Years ago I wrote a blog post a pet peeve I had where crowdfunding campaigns for theatre projects are concerned, and how a lot of theatre crowdfunding campaigns entirely miss the mark when it comes to creating successful campaigns. Sadly very little has changed.
The issue is this: most crowdfunding campaigns for theatre do a terrible job at generating excitement. A crowdfunding campaign is a way to generate buzz for your project, but one of the most important tools a successful campaign had in actually raising funds are clever and well planned perks for backers. Perks are incentives for people to back the project, and as such should be attractive to a potential backer. When I have backed campaigns in the past, it has been primarily because I wanted one of the perks on offer. It was the perk, that drew me to the project, and encouraged me to back it. And I am not alone.
And yet, most theatre crowdfunding campaigns have a perk structure that goes something like this:
$10: Social Media shout out
$40: Thanks on our website
$75: Thanks in our program
$100: A letter of thanks, signed by the cast.
$125: A ticket to the show.
I see this pretty frequently. Even after eight years. So why is this ineffective?
Well, looking at the perks above, which of these do you feel you really want? My answer, is none. None of these makes me want them, there’s nothing here to want. And the problem with this is that without perks that someone would want, is that the only people who are going to back your campaign are people in your network. With these perks you will never be able to get your campaign to people outside of your personal network. You are essentially just asking your friends for money. And if you are doing this, why are you even bothering to run a crowdfunding campaign?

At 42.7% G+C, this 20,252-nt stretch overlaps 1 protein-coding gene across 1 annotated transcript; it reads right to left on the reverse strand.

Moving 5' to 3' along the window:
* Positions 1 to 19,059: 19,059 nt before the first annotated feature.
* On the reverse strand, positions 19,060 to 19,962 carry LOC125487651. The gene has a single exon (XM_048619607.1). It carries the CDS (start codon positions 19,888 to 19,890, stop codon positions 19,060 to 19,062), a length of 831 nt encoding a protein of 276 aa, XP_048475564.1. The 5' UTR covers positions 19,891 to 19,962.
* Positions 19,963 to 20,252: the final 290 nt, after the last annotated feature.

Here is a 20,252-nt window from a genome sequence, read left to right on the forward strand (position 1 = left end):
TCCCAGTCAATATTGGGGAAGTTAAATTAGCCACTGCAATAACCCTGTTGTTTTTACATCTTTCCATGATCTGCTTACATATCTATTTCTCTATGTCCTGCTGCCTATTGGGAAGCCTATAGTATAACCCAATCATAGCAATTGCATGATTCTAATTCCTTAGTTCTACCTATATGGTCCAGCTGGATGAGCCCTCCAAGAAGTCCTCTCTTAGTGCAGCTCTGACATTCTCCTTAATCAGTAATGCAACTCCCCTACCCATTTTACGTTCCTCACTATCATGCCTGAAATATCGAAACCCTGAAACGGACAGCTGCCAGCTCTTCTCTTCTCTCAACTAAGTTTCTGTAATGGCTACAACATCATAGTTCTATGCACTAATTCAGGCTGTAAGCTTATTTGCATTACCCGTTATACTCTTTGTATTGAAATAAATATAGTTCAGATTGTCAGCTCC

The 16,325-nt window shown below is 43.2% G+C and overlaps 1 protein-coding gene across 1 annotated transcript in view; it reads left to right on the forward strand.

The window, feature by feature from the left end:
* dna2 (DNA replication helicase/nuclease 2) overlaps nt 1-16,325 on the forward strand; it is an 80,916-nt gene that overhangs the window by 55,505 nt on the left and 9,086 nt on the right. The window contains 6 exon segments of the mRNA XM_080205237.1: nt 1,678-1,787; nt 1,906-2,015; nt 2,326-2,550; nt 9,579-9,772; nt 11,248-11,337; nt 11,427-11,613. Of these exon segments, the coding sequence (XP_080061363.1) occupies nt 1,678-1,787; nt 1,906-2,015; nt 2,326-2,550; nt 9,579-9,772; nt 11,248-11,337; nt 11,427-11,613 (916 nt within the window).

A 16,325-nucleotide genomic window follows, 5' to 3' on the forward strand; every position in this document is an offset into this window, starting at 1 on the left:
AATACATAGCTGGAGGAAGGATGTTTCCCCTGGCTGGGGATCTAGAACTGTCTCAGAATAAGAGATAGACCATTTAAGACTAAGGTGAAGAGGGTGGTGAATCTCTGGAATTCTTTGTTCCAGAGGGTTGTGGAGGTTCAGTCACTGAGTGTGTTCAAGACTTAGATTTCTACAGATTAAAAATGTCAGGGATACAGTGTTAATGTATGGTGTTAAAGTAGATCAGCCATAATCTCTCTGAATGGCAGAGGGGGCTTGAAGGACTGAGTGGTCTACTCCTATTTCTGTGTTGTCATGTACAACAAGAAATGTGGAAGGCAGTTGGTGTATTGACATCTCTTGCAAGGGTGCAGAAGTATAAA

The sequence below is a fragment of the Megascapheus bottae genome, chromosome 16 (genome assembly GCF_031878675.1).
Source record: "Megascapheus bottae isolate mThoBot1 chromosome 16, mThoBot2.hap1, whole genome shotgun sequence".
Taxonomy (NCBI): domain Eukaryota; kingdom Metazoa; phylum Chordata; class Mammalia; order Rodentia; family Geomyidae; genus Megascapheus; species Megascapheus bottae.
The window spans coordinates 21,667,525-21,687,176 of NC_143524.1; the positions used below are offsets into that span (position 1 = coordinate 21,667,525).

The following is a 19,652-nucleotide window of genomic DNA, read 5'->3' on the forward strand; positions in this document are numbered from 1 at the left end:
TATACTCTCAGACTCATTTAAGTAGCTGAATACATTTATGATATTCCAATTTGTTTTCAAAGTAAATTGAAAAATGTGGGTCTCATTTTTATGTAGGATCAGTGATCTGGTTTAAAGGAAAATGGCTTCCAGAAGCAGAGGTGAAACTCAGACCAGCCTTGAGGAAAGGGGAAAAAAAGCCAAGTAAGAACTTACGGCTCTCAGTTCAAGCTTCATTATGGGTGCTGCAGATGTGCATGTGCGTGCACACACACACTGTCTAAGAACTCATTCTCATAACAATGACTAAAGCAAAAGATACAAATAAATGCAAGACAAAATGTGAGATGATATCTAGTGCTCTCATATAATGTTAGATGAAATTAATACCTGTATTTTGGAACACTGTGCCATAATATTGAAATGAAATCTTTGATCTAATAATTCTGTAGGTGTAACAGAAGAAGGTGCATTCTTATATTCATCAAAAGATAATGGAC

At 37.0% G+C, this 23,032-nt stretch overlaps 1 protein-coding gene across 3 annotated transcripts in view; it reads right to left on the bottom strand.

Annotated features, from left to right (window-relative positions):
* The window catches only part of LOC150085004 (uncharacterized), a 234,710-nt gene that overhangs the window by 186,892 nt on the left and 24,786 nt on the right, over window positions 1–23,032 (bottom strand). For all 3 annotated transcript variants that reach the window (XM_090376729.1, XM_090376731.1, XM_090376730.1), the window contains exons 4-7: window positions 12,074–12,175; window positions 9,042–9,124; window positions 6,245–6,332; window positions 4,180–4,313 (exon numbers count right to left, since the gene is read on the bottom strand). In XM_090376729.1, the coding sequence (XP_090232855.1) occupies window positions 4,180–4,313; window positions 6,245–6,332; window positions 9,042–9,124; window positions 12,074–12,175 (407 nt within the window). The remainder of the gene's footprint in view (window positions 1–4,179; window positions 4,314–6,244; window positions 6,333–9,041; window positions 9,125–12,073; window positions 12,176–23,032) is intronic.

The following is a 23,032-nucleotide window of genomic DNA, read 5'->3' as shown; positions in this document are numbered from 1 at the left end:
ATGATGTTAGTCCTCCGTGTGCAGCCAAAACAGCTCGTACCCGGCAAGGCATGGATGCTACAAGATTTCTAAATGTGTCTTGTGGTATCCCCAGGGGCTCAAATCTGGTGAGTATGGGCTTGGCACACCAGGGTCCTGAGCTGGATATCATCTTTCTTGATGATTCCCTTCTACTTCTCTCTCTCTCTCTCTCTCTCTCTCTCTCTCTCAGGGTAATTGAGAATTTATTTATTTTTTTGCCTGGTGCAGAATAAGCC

A successful crowdfunding campaign needs perks that are smart and relate to the show in some way. Offering thanks for any perks isn’t much of a perk, but if you need to do it, then put all the “thanks” into one perk. Don’t spread them over several perks, because none of those is a draw. A better way to go would be to thank all of your backers anyway. Better perks would be some custom merch, perhaps something exclusive to the campaigns. Stickers, buttons, t-shirts. Maybe there’s a prop that is iconic in the show? Have a replica available for higher levels. There are so many things that could be done that are better than the ones above. It just takes a bit of imagination.
So why do so many theatre crowdfunding campaigns do this? I think it happens because not enough consideration is given to these campaigns, and don’t seem to see that to have a successful campaign takes at least as much planning as their show itself. This leads to half assed campaign perks, and while it may be possible to meet your goal with this, since you are essentially getting funding from your friends and family, you will be limited in any future attempts at crowdfunding.
Theatre artists are creative people. It should be possible to have campaigns that are better than the usual. And we should not be seeing these same lazy campaigns after all this time.